Fact/Fiction: Raising the Medicare Eligibility Age Would Save the Program Money
by Donald Sjoerdsma / The Medicare Newsgroup
The Sound Bite:
Deficit hawks have long argued that raising the Medicare eligibility age is a good way to reduce entitlement spending. It has routinely been part of Republican, and sometimes bipartisan, proposals to reform the program.
Rep. Paul Ryan’s (R-Wis.) fiscal year 2013 budget proposal would raise the eligibility age from 65 to 67 years by two months a year starting in 2022, until it reaches 67 in 2033; and the bipartisan Burr-Coburn deficit reduction plan would gradually raise the age to 67 by 2027.
The federal government would spend less on the Medicare program because costs primarily would be shifted to individuals, employers and state government programs. They would, collectively, pay more for health care services than Medicare would pay to cover the same group of people.
Federal spending would be reduced by a net $5.7 billion if the eligibility age increase were fully implemented by 2014, according to a Kaiser Family Foundation report last updated July 2011. The Congressional Budget Office estimated that raising the eligibility age by two months per year starting in 2014 until it hits 67 in 2027—which is closer to plans that have been put forward in Congress—would save the federal government about $148 billion from 2012 to 2021. By 2035, Medicare spending would be 5 percent lower annually that it would without such measures.
That said, if the Medicare eligibility age is raised by two years, 65- and 66-year-olds will either have to find insurance from another source or go without it.
Forty-two percent would get insurance coverage through their employers, 38 percent would purchase private insurance in a state exchange and 20 percent would be covered under Medicaid, Kaiser estimated.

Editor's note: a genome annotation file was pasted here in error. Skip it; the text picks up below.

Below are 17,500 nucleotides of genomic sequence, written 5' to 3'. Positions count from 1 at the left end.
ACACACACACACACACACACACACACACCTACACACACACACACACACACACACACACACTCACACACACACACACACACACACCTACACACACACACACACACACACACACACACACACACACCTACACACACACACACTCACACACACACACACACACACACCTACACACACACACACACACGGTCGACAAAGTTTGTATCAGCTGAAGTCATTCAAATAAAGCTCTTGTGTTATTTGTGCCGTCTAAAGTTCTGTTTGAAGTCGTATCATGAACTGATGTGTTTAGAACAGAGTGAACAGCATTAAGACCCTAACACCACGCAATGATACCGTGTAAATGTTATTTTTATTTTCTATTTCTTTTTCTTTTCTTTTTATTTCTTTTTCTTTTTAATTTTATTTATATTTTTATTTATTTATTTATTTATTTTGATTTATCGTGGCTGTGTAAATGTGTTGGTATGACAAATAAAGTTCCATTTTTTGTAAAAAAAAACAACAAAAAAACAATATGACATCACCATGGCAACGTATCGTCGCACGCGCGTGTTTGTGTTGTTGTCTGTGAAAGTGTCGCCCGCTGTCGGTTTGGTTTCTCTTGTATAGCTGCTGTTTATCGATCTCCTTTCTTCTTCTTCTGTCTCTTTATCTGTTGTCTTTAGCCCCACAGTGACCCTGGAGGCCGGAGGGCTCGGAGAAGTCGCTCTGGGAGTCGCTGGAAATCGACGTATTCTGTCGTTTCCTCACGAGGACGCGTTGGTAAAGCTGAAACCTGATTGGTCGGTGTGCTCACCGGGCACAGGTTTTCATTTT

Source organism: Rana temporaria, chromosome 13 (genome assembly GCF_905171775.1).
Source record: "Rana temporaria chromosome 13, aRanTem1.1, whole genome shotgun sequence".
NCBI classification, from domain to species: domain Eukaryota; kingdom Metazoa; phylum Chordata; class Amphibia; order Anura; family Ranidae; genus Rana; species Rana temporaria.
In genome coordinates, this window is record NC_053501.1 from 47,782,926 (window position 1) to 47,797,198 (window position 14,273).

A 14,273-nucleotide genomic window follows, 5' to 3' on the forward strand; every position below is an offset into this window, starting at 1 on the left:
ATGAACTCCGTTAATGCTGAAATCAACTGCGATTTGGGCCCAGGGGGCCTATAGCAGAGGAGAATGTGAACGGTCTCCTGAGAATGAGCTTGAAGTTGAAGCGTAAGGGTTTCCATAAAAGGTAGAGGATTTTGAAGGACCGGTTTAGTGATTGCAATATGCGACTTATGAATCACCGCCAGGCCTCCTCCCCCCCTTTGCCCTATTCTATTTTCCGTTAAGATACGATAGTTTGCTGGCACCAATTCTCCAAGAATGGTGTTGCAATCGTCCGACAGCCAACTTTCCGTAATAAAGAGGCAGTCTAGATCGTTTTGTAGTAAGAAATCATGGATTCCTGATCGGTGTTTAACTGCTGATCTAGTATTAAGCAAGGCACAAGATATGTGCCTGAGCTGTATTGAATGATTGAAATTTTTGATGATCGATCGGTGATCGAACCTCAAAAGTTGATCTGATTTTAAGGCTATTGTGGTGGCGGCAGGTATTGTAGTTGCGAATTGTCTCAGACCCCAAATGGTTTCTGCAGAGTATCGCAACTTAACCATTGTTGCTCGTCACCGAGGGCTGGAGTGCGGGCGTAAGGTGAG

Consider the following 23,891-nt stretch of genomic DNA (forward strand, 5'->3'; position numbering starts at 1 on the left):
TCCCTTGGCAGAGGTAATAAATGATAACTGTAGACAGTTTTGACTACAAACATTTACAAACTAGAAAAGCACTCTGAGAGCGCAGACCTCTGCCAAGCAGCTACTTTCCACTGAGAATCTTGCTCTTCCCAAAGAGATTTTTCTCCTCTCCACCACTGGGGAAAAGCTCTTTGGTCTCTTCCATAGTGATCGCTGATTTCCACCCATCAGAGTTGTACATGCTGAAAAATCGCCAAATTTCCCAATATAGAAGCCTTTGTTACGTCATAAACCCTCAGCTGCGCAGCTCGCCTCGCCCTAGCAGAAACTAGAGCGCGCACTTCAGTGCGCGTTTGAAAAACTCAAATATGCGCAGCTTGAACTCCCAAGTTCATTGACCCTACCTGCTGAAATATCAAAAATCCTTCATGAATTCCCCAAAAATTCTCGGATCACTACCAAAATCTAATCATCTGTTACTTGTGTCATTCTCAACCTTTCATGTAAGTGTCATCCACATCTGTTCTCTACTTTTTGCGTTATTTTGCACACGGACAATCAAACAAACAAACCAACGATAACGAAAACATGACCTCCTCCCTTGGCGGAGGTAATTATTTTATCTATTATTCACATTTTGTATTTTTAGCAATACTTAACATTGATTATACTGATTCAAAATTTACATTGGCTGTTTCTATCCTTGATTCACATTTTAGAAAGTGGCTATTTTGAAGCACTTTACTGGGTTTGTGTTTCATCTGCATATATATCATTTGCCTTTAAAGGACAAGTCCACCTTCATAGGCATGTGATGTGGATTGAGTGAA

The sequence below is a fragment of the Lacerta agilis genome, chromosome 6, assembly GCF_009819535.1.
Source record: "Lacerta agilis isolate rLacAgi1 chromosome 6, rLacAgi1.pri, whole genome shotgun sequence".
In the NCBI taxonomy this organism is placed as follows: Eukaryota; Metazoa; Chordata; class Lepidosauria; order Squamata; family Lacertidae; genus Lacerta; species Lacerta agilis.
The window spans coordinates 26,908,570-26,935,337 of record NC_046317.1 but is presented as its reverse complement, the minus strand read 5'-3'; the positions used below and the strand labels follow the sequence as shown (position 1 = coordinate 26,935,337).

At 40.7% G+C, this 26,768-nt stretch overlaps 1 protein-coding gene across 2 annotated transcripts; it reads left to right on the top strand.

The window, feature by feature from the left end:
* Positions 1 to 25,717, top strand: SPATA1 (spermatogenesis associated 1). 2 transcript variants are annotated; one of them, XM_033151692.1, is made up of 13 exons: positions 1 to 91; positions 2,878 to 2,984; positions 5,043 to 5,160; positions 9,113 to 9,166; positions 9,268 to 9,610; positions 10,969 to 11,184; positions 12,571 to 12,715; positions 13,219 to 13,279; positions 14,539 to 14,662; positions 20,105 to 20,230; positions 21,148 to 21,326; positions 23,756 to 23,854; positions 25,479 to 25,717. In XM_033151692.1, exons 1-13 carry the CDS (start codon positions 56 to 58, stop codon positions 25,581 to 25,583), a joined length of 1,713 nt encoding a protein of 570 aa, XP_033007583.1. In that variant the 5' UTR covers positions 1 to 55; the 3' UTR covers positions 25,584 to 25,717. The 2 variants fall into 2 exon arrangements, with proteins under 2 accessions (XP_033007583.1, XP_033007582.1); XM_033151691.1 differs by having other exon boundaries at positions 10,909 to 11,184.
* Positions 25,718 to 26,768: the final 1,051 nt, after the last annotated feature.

This will become more complicated depending on the number of states that opt out of the Medicaid expansion, which, set to go into effect in January 2014, extends Medicaid coverage to anyone with income up to 133 percent of the Federal Poverty Line (FPL), up from 100 percent of FPL. If no additional states opt in to the expansion, The Center for American Progress estimated that 435,000 seniors would be at risk of going without insurance. That number will decrease if additional states opt into the Medicaid expansion.
This cost-cutting tactic would also increase out-of-pocket health care expenses for the majority of people ages 65 and 66. Two-thirds would pay more in cost-sharing and premiums, on average, than they would have paid under Medicare. The other one-third would actually have lower out-of-pocket costs than they would otherwise because of subsidies made available to low-income populations through Medicaid and the state exchanges.
For enrollees that remain in the program in 2014, Medicare Medical Insurance (Part B) premiums would rise by an aggregate $2.2 billion. Employers and states would take a hit as well. Employer spending on health care would rise by $4.5 billion and costs to states by $0.7 billion.